- A catalytic flammable gas sensor is a type of sensor used for combustible gas detection that belongs to the pellistors family of gas sensors.
- Flammable gases can come from a variety of sources, including pressurized tank leaks, vapors emitted by liquid gases, and natural chemical reactions. For example, methane, the most common flammable gas, is naturally produced by the breakdown or decay of organic material. Some of the most common flammable gases are listed below.
- The catalytic calorimetric or catalytic type, also known as a “pellistor,” is the oldest type of flammable gas sensor. Its development in the early 1960s resulted in significant improvements in safety in the field of flammable gas detection.
- A catalytic-type gas sensor is made up of two parts: a detector element (D) that contains catalytic material and is sensitive to combustible gases, and an inert compensator element. Combustible gases will only burn on the detector element, raising its temperature and, as a result, increasing its resistance. Combustible gases will not burn on the compensator; their temperature and resistance will remain unchanged in their presence.
- Normally, both elements are used to form a Wheatstone bridge circuit, as shown in. A variable resistor (VR) is adjusted to keep the bridge circuit balanced in clean air and free of combustible gases. When combustible gases are present, only the detector element’s resistance increases, causing an imbalance in the bridge circuit and thus producing an output voltage signal (Vout). The voltage signal at the output is proportional to the concentration of combustible gases. The output voltage can be used to calculate gas concentration.
Construction of Catalytic Flammable Gas Sensor
- A detector cell and a reference cell make up the sensor. The detector cell is essentially a platinum wire coil (0.05mm or less) to which the carrier is attached and coated with an oxidation catalyst such as alumina. The gas will burn if the powered sensor is exposed to a combustible gas. The reference cell is essentially an identical platinum coil that has been treated to prevent combustible gas from igniting when it comes into contact with it. (To prevent sparking, both cells are enclosed in an explosion-proofed protective sintered metal and stainless steel 200-mesh netting because they become extremely hot during use, which could ignite the combustible gas.)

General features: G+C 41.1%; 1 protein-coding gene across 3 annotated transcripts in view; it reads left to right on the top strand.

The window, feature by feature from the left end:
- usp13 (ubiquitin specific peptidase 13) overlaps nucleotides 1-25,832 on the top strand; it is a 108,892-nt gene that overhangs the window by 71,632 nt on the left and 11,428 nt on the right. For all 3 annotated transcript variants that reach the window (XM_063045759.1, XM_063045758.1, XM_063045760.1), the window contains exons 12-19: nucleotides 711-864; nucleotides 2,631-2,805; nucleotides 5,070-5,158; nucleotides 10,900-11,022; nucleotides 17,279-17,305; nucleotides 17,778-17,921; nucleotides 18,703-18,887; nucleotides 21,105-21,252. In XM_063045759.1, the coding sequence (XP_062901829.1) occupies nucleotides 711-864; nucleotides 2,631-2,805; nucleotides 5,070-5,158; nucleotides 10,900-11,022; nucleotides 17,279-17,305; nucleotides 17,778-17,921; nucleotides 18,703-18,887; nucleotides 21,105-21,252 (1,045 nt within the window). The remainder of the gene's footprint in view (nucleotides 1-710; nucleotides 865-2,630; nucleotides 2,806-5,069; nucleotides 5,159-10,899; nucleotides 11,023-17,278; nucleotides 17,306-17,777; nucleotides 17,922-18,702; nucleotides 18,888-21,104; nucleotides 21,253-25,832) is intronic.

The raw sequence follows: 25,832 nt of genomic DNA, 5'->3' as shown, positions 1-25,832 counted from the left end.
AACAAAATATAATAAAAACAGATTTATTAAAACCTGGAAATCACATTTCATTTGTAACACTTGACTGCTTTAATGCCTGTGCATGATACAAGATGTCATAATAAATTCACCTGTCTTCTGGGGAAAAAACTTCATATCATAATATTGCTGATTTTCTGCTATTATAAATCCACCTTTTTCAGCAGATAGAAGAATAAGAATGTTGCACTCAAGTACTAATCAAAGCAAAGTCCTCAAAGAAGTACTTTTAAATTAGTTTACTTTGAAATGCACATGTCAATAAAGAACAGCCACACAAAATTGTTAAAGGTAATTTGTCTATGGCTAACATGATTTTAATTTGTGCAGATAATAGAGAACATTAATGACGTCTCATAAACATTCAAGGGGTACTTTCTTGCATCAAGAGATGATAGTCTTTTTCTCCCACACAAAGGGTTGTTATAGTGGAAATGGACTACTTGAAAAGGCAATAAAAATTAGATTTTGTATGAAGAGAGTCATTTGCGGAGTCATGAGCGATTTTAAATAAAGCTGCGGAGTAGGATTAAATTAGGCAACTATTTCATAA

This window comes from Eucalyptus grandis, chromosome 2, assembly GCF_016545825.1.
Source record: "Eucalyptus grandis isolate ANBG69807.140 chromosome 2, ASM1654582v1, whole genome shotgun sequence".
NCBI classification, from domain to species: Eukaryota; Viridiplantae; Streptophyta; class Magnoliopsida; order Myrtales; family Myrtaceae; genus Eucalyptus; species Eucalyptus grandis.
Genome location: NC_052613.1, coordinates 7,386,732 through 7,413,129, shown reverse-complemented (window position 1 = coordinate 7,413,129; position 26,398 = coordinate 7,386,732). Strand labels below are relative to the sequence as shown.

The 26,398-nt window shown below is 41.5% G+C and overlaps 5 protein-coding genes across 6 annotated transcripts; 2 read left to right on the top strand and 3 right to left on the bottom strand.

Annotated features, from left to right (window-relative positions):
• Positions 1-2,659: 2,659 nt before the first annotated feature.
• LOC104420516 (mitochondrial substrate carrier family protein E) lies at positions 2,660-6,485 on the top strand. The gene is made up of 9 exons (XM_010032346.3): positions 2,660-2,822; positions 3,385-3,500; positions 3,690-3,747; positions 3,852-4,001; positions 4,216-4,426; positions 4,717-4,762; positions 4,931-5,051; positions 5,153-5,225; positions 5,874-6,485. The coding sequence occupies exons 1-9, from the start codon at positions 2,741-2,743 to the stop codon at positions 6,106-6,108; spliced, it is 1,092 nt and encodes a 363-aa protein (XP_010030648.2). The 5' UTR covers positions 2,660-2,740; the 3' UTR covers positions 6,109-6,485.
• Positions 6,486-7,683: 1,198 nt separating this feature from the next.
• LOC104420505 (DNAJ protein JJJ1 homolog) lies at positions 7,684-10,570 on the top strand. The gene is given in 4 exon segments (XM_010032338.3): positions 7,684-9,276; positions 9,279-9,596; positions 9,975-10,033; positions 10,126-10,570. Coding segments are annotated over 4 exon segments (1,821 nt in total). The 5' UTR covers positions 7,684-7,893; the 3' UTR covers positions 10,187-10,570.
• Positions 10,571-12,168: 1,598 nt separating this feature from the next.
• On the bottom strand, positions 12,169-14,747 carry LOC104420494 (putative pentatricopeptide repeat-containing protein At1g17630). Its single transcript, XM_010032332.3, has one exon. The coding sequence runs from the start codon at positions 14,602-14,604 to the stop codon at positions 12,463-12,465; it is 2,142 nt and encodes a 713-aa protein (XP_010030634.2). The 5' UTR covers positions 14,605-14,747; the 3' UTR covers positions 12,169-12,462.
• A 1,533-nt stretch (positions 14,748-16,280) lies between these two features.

Working Principle of Catalytic Flammable Gas Sensor
- As shown in the diagram, the gas concentration is measured using a Wheatstone-Bridge circuit. When no combustible gas is present in the sampled air, detector cells F1 and F2 have equal electrical resistance. As a result, if F1 x R1=F2 x R2, the bridge circuit will be in equilibrium and no current will flow through the meter. When combustible gas-containing air burns and contacts the detector cell, the electrical resistance increases with the combustion heat, and the bridge circuit loses equilibrium, with the current flowing through the meter nearly proportional to the combustible gas concentration below the lower explosive limit.
Pros & Cons of Catalytic Flammable Gas Sensor
- It is simple to use.
- It is simple to install, calibrate, and use.
- Long life with a low cost of replacement.
- Proven technology with high dependability and predictability.
- Individual calibration is simple for gases such as hydrogen, which cannot be detected using infrared absorption.
- Because they are not as sensitive to the buildup of industrial contaminants as optics, they can perform more reliably in dusty and dirty environments.
- Can perform better in high-temperature applications.
- Are less affected by humidity and condensation.
- Changes in pressure have less of an impact.
- Can detect the majority of combustible hydrocarbons.
- Contamination (chlorinated & silicone compounds, prolonged exposure to H2S and other sulfur &/or corrosive compounds) can cause catalysts to become poisoned or inactive.
- The only way to detect detector sensitivity loss is to check with the appropriate gas regularly and recalibrate as needed.
- For detection, oxygen is required.
- Prolonged exposure to combustible gas concentrations may degrade sensor performance.
- If flooded with a very high gas concentration, the sensor may respond incorrectly low or not at all, and the sensor may be damaged or rendered inoperable.